View Full Version : Wages and Jobs
06-21-2004, 04:14 PM
Hey there everybody,
I am a new member, and have been looking at jobs and wages in Minnesota. I have found a few companies that are offering anywhere from $12 to $19 +, with some experience needed.
I am curious what other states offer for wages, and if you are from Minnesota, what kind of wages you would expect.
06-21-2004, 05:04 PM
Around here it ranges from 25$ hr [tig /stick pipe] down to 10$ hr for production mig.and any where in between.there are a lot of compan ies that hire muti-craft mech.welding,millrights,machinists,
these pay anywhere from 15$hr up to 30$ hr depending in the type of company it is.paper mills pay the most with chemical companys up there too.most of it is non-union,but the unions are why the non union companies have to pay a good wage to keep good people.i dont belong to a union but i know if it werent for them i would not be making what i am.so you wont hear me knock them.
06-23-2004, 09:45 PM
I've seen production mig jobs for 8 an hour. But the average poduction jobs pays from 12 to 16 an hour. Structural is usually 16 on up.
06-24-2004, 09:27 PM
wages can be regional. $15 in one place, $25 in another, for the SAME job.
Wages are dependant on the kind of work environment it is, as well as the location. Obviously, in expensive urban areas you get paid more than in cheap rural areas. I am an hour and a half outside of Seattle, and in town a decent welder in a nonunion shop can make 20 bucks, but out here I start my guys at $12 and work up to maybe $18, tops. But my shop is an example of a smaller more flexible shop. In my area, you can make $25 or $30, with lots of overtime, working in the refineries on turnarounds, but it is a dirty, brutal environment. Lotsa long days, no life besides work. My shop is much more flexible, fun, and easy to work in- and so I have no trouble getting good people to work for lower wages. Generally speaking, if all you care about is the money, the job is gonna be a real bear. Because they pay those high wages because they have to, not because they are nice guys. I have friends who used to work in the shipyards, and they made real good money, lying on their backs in 6" of water, in a 2 foot tall space, stick welding overhead.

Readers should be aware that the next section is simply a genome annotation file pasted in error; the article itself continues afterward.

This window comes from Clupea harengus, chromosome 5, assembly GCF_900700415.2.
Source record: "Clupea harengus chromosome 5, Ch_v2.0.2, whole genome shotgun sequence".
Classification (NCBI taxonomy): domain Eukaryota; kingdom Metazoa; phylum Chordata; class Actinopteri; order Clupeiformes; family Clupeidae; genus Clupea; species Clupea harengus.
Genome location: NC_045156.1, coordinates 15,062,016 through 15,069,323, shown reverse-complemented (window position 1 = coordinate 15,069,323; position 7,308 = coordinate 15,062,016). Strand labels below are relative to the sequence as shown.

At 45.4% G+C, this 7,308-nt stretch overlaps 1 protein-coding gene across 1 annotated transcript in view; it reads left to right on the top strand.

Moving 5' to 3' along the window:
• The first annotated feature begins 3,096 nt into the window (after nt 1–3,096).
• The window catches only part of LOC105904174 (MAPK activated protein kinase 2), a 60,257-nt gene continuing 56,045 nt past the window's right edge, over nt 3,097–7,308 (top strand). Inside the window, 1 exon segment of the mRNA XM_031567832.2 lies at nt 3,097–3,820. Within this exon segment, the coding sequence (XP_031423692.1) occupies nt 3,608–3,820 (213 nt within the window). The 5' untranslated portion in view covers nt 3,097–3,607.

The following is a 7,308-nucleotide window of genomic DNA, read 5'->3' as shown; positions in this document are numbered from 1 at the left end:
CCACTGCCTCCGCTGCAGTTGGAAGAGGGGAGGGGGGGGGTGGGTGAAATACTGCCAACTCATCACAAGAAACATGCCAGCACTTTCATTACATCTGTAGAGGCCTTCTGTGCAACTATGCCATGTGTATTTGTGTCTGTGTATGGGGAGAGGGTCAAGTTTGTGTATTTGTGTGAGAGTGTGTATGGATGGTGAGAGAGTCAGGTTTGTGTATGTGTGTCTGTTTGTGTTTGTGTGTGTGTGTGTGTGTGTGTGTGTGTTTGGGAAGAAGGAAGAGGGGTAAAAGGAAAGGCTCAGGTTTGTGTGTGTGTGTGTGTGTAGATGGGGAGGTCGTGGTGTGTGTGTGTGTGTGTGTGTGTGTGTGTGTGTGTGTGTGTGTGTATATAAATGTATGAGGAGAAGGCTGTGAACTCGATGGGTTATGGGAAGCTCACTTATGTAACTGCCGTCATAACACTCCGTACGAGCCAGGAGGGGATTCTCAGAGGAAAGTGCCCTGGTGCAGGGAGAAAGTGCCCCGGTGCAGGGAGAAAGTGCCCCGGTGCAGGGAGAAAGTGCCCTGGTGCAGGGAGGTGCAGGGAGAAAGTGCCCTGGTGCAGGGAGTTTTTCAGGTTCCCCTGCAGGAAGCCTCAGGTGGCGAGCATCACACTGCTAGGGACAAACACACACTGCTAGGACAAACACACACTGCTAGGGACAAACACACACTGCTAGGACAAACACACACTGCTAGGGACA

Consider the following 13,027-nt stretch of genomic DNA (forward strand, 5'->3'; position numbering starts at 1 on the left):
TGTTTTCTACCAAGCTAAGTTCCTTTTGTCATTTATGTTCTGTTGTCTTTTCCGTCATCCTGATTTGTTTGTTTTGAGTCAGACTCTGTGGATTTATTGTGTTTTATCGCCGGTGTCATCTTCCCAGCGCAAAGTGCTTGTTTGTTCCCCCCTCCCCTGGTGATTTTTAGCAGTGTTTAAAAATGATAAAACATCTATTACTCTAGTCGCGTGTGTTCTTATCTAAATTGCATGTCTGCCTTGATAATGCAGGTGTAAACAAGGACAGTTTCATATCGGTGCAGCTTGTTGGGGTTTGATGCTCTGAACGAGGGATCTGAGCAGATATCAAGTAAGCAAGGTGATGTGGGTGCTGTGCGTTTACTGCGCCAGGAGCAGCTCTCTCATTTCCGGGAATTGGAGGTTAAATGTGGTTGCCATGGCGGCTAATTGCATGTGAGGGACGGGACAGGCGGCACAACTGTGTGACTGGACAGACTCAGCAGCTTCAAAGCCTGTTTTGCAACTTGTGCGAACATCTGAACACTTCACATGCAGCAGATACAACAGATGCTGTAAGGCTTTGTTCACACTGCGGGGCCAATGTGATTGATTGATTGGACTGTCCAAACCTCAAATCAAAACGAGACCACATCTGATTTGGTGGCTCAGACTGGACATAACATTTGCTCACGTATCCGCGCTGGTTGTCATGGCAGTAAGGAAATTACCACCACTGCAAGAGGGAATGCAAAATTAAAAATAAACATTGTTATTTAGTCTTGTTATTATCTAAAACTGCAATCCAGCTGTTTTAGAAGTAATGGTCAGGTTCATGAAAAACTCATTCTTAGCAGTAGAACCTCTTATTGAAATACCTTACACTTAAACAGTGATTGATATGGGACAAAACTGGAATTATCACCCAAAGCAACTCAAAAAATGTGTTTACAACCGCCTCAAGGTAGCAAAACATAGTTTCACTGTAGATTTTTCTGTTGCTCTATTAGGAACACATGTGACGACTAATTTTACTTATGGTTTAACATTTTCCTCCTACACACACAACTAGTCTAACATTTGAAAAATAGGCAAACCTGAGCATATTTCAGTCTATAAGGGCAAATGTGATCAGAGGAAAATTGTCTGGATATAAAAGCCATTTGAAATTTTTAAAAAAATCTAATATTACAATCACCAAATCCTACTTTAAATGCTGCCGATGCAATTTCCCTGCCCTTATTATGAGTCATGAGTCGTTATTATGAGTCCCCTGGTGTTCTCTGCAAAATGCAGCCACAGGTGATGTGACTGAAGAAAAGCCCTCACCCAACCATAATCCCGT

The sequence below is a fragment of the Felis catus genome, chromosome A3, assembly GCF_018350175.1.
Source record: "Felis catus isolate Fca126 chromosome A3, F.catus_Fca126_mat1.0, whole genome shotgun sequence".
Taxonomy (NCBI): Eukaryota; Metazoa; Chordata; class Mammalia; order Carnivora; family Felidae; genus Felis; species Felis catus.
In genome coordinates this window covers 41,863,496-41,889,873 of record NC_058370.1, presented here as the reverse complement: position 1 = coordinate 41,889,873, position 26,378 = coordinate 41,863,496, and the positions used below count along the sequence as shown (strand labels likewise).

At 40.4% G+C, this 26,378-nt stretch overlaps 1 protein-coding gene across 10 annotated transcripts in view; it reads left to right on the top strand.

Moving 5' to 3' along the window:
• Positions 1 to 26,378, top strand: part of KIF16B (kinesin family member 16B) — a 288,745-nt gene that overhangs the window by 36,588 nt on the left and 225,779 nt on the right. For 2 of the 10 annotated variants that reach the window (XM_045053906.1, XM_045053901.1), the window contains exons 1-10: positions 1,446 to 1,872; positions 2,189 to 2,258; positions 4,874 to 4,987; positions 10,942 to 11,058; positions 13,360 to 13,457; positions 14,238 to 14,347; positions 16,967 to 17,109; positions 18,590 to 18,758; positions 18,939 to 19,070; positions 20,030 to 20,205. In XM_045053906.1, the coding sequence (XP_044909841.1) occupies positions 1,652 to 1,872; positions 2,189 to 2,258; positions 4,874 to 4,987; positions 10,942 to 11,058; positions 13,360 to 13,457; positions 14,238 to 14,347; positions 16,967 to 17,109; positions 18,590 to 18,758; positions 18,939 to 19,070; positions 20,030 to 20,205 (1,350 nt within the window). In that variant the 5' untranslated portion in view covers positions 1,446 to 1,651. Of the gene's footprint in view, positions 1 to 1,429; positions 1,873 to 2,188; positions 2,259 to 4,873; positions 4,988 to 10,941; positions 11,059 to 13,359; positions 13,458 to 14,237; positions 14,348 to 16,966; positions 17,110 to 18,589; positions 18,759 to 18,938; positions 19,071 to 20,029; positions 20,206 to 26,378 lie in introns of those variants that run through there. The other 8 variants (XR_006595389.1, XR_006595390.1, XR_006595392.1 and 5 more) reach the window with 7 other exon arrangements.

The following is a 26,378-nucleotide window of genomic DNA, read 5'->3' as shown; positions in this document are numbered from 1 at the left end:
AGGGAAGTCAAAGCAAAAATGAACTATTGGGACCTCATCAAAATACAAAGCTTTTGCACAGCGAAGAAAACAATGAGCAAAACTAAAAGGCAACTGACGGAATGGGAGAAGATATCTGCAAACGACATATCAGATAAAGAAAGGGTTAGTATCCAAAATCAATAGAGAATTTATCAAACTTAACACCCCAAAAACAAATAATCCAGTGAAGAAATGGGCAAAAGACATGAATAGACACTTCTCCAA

Also, the pay for plain old production welders is always gonna be less than for people who can fit, and who can run all kinds of machinery, and most important, THINK.
I hire guys who have graduated from a 2 year AA course at the community college in welding, but in my shop, you are a rookie if all you can do is run a flawless tig weld in stainless ovehead. Then I gotta teach em how to measure accurately, how to lay out for a dozen different ways of cutting and punching and drilling, how to change the dies on the ironworker, or the blades on all the saws, how to use the hossfeld bender (that usually takes about 2 years alone) how to run the motorised plasma cutter, or the lathe, how to forge bronze or run the cnc twisting machine on stainless-
In short, how to actually make tricky, complicated stuff out of all kinds of materials and do it perfectly.
Being a good welder and getting your certs is great, and if that is all you want to do, there are a wide variety of jobs for you. Production, mindlessly welding the same thing all day, for $12 to $15. Or Union jobs on power plants or pipelines, that require absolute precision, and often pay $25 and up.
But the fun jobs, the more challenging ones that will enable you to learn enough to open your own shop someday- they arent going to pay you the big bucks right off, because they are actually taking their time to teach you to get to the next level.
07-02-2004, 01:29 AM
I think you pretty much said it, Ries. I've welded for many crap-hole production jobs(not all, but most) and have found that they push me to boredom. It's great and all for pulling a steady check each week or two to satisfy the bills, but that's not enough to keep a guy like me interested for very long. And I've been there, welding overhead in a coffin, laying in water trying to convince myself it was worth it.
I've done some pretty crappy things to make ends meet. Sure, they have paid kings ransoms, but in the long, they were only worth the experience.
My advice(worth as little as it may be): Go a round or two with what the welding world has to offer and reflect for a few. Find your niche, narrow things a bit and see what options might arise. The only limitations are your own imagination.
This might be a little off-thread and all, but after reading what Ries had to say I have to say, Hat's off.
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